Conflict Management, Extractive Industries and the 2014 International Military Exit Strategy in Afghanistan

Srinjoy Bose, Timor Sharan

    Research output: Chapter in Book/Report/Conference proceedingChapter

    Abstract

    In 2014, while the international military could support and justify their exit strategy by citing a fragile peace at the national level, at the local level competition over resources led to increasing violence and instability. Nowhere is this more visible than Afghanistan's extractive industry where powerful individuals and networks vie for access and control of valuable resources. Donors such as the US military have attempted to partner with these sub-national actors in a bid to manage conflict and ensure state stability/order (or more accurately, the facade of stability). The international assistance financially empowered key regional commanders; this enabled the latter to consolidate power within the state at sub-national level. Inadvertently, this approach reinforced the Taliban's own strategy of generating local revenue from the drug/extractive economies. linking the different levels of economic and violent interaction (local, sub-national, national, and international), detailed analysis of key resources can help identify shifts in power relationships within and between networks. Identifying who controls commodities and exchange, as well as the means of violence that determine the distribution of profits, can shed light on trends in the relationship between war economies, conflict onset and persistence, and even state (in)stability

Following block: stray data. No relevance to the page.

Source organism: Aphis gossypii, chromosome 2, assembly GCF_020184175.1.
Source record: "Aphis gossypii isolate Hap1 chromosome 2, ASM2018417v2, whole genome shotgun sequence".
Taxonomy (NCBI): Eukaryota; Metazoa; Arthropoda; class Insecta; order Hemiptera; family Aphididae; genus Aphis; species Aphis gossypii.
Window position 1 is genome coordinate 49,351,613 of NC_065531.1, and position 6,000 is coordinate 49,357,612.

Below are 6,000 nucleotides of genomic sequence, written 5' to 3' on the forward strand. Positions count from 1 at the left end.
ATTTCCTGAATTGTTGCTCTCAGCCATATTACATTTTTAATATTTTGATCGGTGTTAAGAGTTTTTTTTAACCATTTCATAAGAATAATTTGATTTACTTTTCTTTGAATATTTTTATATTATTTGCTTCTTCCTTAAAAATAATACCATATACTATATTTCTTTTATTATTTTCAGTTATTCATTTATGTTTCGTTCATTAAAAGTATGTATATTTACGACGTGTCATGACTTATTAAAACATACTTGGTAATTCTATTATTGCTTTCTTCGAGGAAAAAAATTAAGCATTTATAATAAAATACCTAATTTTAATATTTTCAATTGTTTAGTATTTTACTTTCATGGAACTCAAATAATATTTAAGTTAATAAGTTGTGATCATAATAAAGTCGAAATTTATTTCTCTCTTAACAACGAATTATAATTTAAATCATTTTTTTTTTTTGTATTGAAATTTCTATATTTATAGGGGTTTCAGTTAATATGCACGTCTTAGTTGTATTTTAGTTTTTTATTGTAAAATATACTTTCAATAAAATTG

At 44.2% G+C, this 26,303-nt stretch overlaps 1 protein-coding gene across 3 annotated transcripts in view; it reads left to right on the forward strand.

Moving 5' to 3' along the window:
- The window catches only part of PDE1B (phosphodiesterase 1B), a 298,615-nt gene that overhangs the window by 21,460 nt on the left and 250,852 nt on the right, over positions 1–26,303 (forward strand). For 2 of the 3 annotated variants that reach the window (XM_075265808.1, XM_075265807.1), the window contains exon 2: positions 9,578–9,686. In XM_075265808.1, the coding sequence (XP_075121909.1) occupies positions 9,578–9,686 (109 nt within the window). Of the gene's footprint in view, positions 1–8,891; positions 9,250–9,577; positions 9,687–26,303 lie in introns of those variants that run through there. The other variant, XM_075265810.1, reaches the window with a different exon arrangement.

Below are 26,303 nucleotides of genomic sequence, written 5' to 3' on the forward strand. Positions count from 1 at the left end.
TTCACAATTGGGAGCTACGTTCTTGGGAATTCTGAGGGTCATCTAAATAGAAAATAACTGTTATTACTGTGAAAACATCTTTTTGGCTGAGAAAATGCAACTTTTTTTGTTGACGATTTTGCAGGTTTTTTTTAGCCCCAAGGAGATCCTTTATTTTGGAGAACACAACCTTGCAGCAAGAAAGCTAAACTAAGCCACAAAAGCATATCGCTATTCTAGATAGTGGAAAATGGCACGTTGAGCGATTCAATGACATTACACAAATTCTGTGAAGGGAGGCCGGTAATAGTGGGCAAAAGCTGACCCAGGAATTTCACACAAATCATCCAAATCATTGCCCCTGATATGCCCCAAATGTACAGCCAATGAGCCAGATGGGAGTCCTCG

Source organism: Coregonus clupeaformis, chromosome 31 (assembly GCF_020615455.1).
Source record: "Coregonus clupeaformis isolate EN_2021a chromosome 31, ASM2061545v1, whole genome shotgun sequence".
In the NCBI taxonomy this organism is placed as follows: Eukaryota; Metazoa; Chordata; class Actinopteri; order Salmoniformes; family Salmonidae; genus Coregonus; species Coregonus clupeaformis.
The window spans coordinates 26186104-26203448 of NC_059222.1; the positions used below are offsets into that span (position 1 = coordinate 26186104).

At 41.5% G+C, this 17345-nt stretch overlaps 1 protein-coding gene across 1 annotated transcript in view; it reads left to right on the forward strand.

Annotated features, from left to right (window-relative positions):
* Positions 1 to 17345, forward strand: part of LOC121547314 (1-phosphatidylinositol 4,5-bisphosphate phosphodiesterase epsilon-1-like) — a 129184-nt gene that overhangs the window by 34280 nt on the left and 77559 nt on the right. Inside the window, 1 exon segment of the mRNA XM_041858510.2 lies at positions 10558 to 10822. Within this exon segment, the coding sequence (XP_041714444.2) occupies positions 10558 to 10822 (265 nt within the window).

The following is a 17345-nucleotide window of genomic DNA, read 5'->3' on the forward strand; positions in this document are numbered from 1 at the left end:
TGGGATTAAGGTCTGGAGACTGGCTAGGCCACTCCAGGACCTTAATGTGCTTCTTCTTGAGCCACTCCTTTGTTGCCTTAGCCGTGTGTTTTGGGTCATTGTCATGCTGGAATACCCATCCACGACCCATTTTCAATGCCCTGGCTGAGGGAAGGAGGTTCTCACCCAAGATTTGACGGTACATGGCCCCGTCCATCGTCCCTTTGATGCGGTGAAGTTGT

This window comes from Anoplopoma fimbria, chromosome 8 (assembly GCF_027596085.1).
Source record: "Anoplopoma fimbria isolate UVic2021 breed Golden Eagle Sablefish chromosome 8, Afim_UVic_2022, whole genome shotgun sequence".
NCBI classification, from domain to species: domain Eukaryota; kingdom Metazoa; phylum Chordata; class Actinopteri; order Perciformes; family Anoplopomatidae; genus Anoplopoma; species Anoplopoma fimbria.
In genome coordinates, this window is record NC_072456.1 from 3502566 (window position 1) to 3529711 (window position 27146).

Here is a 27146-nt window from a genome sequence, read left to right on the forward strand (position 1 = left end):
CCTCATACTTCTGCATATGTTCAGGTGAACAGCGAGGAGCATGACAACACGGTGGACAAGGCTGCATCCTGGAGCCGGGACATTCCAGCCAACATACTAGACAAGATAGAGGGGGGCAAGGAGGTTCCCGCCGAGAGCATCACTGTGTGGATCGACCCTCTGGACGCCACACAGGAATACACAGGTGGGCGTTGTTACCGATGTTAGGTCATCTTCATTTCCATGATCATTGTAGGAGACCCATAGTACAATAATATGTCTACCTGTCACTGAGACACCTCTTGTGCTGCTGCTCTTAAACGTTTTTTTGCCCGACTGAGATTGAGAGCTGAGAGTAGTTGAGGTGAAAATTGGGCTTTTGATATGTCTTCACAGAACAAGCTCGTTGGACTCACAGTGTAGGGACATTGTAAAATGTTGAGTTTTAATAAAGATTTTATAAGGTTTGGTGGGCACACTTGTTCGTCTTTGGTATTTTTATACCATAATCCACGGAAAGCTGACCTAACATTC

Original languageEnglish
    Title of host publicationInterrogating Illiberal Peace in Eurasia
    Editors C Owen, S Juraev, D Lewis, N Megoran and J Heathershaw
    Place of PublicationLondon
    PublisherRowman and Littlefield
    Pages249-270
    Edition1st
    ISBN (Print)9781786603616
    Publication statusPublished - 2018

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